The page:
Modernist Pizza book
Photo: Nathan Myhrvold / The Cooking Lab, LLC

Modernist Cuisine Applies Its Signature Science-Meets-Art Approach to Pizza

Chefs and co-authors Nathan Myhrvold and Francisco Migoya offer data-driven techniques for making the beloved pies in their new book, “Modernist Pizza.”
By Mara Fisher
October 6, 2021
3 minute read

After some 100,000 miles traveled, 250 pizzerias visited, and 12,000 individual pies created at a food lab in Bellevue, Washington, chefs Nathan Myhrvold and Francisco Migoya quite literally have pizza-making down to a science. They present their findings in Modernist Pizza (The Cooking Lab), out this week, a comprehensive three-volume opus dedicated to one of the world’s most beloved foods. It’s the latest in a highly respected series of books produced by Modernist Cuisine, a collective founded by Myhrvold, in 2011, that challenges researchers, machinists, engineers, and other experts (including Migoya, who serves as head chef) to make and think about food in new ways.

As scientific as it is gastronomic, the book stands apart due to Myhrvold’s unconventional approach to cooking. A former chief strategist and chief technology officer at Microsoft (and the guest on Ep. 33 of our Time Sensitive podcast), he holds a Ph.D. in theoretical and mathematical physics and currently serves as CEO of Intellectual Ventures, a firm he co-founded that develops and licenses intellectual property. Here, Myhrvold incorporates his background in technology to consider the art of pizza-making through an empirical lens. Following countless tests and experiments, he and Migoya offer data-driven insight on an extensive array of pizza-centric topics, including the ways in which different types of water affect dough, the use of aging to create mozzarella that produces the optimal melt, and instructions on how to achieve the perfect crumb. Clear-eyed illustrations and hyperrealist photographs, many taken by Myhrvold, bring the book’s knowledge and 1,000-plus recipes to life.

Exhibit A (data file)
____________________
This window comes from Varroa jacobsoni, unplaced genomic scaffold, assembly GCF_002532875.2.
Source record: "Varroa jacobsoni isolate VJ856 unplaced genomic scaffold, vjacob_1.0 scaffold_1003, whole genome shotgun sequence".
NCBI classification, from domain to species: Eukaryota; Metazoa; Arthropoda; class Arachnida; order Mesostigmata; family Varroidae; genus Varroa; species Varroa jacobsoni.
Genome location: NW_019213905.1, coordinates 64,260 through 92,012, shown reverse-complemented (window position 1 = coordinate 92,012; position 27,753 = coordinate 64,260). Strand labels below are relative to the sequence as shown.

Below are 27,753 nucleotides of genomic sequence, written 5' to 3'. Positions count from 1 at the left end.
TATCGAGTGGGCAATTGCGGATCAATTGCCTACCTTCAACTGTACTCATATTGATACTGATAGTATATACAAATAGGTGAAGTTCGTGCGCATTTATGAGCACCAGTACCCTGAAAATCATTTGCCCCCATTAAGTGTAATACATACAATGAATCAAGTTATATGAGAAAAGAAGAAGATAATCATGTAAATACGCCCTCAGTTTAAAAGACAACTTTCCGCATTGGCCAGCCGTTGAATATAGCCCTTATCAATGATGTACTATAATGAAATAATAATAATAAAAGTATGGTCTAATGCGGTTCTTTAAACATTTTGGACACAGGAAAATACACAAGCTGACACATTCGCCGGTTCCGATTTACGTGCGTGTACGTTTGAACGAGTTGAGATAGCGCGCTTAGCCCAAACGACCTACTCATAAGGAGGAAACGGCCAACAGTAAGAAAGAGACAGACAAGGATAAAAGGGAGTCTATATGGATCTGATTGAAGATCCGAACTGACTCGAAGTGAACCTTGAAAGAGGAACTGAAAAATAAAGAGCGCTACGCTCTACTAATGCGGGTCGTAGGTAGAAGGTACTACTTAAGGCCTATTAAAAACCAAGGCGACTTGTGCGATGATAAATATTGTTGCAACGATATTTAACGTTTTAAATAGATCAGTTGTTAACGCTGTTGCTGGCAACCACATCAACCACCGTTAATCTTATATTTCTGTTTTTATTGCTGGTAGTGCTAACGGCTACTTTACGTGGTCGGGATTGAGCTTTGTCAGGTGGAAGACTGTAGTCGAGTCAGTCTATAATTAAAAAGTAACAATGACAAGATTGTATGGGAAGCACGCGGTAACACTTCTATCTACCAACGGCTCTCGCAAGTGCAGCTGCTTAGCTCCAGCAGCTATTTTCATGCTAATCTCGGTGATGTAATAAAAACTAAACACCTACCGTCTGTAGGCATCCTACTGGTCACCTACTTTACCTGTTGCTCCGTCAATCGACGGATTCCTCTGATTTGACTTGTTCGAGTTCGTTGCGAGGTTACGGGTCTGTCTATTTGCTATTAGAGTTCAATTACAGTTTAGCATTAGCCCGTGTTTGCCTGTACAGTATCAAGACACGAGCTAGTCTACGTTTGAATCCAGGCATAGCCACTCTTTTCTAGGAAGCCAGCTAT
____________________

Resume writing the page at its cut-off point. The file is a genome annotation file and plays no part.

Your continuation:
“Pizza is endlessly fascinating,” Myhrvold says. “It’s a combination of art and alchemy, history and creativity, discovery and invention.” Indeed, one of the cornerstone beliefs behind Modernist Pizza is that a pie, like many widely revered dishes, is at once personal and universal, containing endless possibilities for interpretation and experimentation. After years of traveling through various countries to study the dish, the book’s co-authors found that everyone has their own way of making pizza and enjoying it—and that experimenting with the seemingly simple combination of dough, cheese, and sauce is often an exercise in both cooking and in memory and culture.

By exploring pizza from seemingly every possible vantage point, Myhrvold and Migoya honor traditional pizza-making methods while also using them as a starting point to push the craft forward. The result is a visual and intellectual feast of unprecedented breadth that stands to expand the minds of experienced pizzaiolos and newcomers alike.